24
Mon, Apr

UNICEF launches project to improve teacher supervision

 Mrs Janet Biney, Headteacher of the Akotobinsin Methodist Primary, demonstrating the use of the mobile application to journalists.

The United Nations Children’s Fund's (UNICEF’s) modernised School Report Card System has been lauded as a good initiative for improving teacher availability, regularity, punctuality and performance in the implementing districts.

The modernised system, known as the Mobile School Report Card (MSRC), is a smart mobile phone application developed locally to facilitate the collection of data, particularly on teacher regularity and performance, technologically.

The new integrated smart phone platform is expected to replace the current manual system in future to enhance teacher regularity and performance monitoring in the country.

Stakeholders of the UNICEF’s MSRC, including heads of 97 schools in the Komenda-Edina-Eguafo-Abirem (KEEA) District in the Central Region and the KEEA District Education Office, who lauded the initiative, underscored the need for the initiative to be adopted nationwide to enhance teacher supervision as part of measures to boost academic performance.

Pilot project

Currently, UNICEF is piloting the MSRC in 729 schools in 10 selected districts in Ghana, in partnership with the Ghana Education Service (GES).

The selected districts include Garu Tempane, Wa East, Karachi East, KEEA and Savelugu Nanton.

Other districts are Kwahu Afram Plains North, Tolon, Ga East, Upper West Akyem and Upper Denkyira West.

So far, UNICEF has provided 1,367 tablets with screen protectors worth US$ 400,000 to facilitate the implementation of the MSRC initiative.

A major benefit of the new application is its ability to collect data about schools from various systems by stakeholders such as community members, teachers and circuit supervisors, and return aggregated data in a quick and efficient manner to education authorities.

The MSRC uses a locally developed mobile phone application to gather data on teacher punctuality and performance, among other information about schools on a daily basis.

The headteachers and circuit supervisors, with the aid of the tablets provided by UNICEF, collect the data by supervising the teachers and sending the data through the Internet to the GES’s district, regional and national head offices with a click of a button on a weekly basis.

Implementing schools

Speaking to the Daily Graphic during a UNICEF tour of some implementing schools in the KEEA District last Tuesday, the Coordinator for MSRC at the KEEA District Education office, Mr Isaac Opoku-Inkoom, said the benefits of the system could not be over-emphasised.

Mr Opoku-Inkoom was optimistic that the current monitoring system was having an impact on academic performance.

However, he was quick to add that KEEA had begun a scientific research into the impact of the MSRC on academic performance.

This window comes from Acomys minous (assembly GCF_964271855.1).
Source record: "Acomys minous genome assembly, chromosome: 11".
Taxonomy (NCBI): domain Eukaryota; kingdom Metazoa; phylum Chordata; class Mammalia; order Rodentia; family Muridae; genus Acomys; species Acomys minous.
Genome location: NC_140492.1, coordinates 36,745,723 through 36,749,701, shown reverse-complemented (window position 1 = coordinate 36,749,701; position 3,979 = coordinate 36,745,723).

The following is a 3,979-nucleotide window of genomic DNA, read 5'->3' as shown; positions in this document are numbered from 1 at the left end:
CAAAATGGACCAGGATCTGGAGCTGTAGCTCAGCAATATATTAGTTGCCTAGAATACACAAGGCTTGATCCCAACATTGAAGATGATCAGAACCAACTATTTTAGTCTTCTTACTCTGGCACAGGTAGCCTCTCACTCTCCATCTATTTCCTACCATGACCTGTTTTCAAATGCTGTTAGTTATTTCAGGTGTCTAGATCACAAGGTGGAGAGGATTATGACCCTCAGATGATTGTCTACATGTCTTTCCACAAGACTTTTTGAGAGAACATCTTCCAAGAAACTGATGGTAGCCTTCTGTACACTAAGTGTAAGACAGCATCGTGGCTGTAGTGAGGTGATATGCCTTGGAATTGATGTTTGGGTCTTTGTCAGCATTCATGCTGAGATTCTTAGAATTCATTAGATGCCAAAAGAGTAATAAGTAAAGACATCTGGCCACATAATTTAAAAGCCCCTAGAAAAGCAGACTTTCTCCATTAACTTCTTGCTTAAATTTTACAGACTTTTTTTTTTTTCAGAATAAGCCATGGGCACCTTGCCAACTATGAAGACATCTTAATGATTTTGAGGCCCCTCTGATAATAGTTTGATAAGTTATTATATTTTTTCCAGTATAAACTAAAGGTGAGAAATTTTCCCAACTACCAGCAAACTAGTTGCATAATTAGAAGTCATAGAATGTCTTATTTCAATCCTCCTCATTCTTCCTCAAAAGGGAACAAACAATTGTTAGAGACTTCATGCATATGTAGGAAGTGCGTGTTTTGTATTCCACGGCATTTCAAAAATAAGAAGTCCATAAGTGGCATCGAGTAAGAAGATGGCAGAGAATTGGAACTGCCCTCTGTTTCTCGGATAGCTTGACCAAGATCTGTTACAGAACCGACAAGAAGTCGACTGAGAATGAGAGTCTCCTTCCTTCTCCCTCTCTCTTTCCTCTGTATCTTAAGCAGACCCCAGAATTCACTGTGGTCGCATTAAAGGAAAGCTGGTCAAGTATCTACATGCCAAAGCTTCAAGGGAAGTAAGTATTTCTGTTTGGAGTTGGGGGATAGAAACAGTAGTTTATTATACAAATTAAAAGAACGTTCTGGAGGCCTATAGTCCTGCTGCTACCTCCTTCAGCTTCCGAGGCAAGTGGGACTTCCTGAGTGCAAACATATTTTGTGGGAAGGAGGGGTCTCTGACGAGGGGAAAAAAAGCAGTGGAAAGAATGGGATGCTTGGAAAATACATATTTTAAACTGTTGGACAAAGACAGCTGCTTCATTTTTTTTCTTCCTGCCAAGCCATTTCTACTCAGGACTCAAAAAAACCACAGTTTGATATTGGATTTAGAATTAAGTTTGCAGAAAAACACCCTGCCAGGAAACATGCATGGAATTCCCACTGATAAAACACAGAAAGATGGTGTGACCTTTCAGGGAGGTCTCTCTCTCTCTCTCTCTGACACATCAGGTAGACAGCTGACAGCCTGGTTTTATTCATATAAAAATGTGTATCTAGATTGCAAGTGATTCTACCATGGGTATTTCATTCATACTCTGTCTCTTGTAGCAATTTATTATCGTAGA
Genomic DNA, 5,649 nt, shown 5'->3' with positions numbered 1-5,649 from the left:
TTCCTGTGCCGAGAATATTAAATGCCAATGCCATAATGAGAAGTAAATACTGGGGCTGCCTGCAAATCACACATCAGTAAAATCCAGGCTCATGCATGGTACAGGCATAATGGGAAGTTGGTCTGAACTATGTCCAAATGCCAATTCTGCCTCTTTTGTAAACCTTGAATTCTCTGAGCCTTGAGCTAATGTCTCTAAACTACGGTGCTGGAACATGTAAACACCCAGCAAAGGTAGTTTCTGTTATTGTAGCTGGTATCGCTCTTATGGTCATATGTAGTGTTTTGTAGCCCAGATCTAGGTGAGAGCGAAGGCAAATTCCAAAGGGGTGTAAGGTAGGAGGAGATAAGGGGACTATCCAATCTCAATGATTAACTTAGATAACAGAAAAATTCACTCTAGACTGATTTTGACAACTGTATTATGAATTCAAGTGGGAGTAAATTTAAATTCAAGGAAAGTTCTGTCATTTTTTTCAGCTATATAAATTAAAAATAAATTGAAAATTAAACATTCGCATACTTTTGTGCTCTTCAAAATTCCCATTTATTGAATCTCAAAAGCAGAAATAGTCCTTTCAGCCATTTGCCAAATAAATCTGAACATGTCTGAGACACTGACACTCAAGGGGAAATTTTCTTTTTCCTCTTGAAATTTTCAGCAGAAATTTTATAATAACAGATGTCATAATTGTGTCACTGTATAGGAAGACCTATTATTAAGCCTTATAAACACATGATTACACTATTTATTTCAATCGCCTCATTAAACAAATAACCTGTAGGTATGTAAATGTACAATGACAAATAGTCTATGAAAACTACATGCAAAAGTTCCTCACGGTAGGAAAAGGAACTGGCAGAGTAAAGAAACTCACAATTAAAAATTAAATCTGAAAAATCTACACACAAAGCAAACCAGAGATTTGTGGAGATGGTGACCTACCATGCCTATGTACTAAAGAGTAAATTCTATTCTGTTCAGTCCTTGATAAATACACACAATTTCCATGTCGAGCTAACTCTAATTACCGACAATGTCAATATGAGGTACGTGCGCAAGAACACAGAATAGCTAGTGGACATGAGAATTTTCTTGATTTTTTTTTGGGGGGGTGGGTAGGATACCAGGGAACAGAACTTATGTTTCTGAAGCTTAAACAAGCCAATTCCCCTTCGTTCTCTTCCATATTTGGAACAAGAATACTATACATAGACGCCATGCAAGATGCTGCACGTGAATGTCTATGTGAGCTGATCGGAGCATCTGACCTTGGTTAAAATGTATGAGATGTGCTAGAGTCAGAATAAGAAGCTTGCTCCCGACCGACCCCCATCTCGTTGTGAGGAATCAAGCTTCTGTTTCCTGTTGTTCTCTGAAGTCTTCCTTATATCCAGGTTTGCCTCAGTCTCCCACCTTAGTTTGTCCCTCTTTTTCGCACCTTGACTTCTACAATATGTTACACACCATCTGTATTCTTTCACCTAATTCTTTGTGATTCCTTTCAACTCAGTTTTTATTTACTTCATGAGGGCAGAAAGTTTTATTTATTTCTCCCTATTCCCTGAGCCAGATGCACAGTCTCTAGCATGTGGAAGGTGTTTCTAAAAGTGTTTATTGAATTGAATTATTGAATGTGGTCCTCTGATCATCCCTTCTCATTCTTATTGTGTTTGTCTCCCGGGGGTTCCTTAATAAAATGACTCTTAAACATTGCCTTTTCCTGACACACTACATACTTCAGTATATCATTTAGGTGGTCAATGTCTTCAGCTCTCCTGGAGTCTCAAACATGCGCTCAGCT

He said teacher availability, punctuality and overall performance in terms of writing lesson notes and delivering them on time had improved drastically in the MSRC implementing districts.

He submitted that the initiative had also saved the implementing district education  offices the productive time and energy which hitherto  was used to enter the data collected by headteachers and circuit supervisors for terms one and three into the GES database.

Data officers

According to Mr Opoku-Inkoom, “Prior to the implementation of the policy, data officers at the various district education offices had to enter manually all data received from all schools in the district into the national database, which was cumbersome, a waste of energy and time-demanding.”

Additionally, he said, the mobile application offered GES authorities the platform to interact with headteachers and circuit supervisors, particularly on the performance of teachers based on the information received promptly.

He submitted that the system had sealed all loopholes for teacher absenteeism and non-performance in the implementing districts because the teachers knew they were under strict weekly supervision from the national headquarters.

Testimonies

The Headteacher of Dabir-Benyadzi- Egyei M/A Primary, Mrs Phyllistina Mensah, said the MSRC had made teacher monitoring and performance very effective and easier and put teachers on their toes to deliver.

However, she appealed to the government to enhance Internet connectivity nationwide to help boost the implementation of the MSRC, which, she said, she was optimistic would enhance academic performance, particularly in the rural areas.

Making a contribution, the Headteacher of the Akotobinsin Methodist Primary, Mrs Janet Biney, shared the same view as her colleagues.

She described the system as very efficient and time-saving.

Manual system

The initiative is expected to replace the current manual system known as the Ghana School Report Card, which had been described as a cumbersome and time-demanding mode of school and teacher performance data collection.

The GES, in 2012, introduced a school report card system to make it possible to monitor the teachers, school performance and attendance of teachers, pupils and students.

 

The ultimate goal for the introduction of the card was to improve teaching and learning and promote accountability and performance in education.